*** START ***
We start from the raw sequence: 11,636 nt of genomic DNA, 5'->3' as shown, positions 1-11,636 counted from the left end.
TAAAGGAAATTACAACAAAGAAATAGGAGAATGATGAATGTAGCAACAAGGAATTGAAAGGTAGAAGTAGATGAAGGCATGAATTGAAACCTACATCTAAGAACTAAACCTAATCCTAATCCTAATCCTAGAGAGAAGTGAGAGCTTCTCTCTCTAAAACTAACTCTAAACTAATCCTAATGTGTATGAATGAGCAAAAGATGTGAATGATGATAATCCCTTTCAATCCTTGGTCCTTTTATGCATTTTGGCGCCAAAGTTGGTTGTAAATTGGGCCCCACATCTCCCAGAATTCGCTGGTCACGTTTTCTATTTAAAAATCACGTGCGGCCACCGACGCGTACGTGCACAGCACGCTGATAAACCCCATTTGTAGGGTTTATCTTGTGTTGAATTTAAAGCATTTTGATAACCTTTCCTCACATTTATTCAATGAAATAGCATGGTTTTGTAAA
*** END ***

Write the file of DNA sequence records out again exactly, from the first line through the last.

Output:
We start from the raw sequence: 11,636 nt of genomic DNA, 5'->3' as shown, positions 1-11,636 counted from the left end.
TAAAGGAAATTACAACAAAGAAATAGGAGAATGATGAATGTAGCAACAAGGAATTGAAAGGTAGAAGTAGATGAAGGCATGAATTGAAACCTACATCTAAGAACTAAACCTAATCCTAATCCTAATCCTAGAGAGAAGTGAGAGCTTCTCTCTCTAAAACTAACTCTAAACTAATCCTAATGTGTATGAATGAGCAAAAGATGTGAATGATGATAATCCCTTTCAATCCTTGGTCCTTTTATGCATTTTGGCGCCAAAGTTGGTTGTAAATTGGGCCCCACATCTCCCAGAATTCGCTGGTCACGTTTTCTATTTAAAAATCACGTGCGGCCACCGACGCGTACGTGCACAGCACGCTGATAAACCCCATTTGTAGGGTTTATCTTGTGTTGAATTTAAAGCATTTTGATAACCTTTCCTCACATTTATTCAATGAAATAGCATGGTTTTGTAAA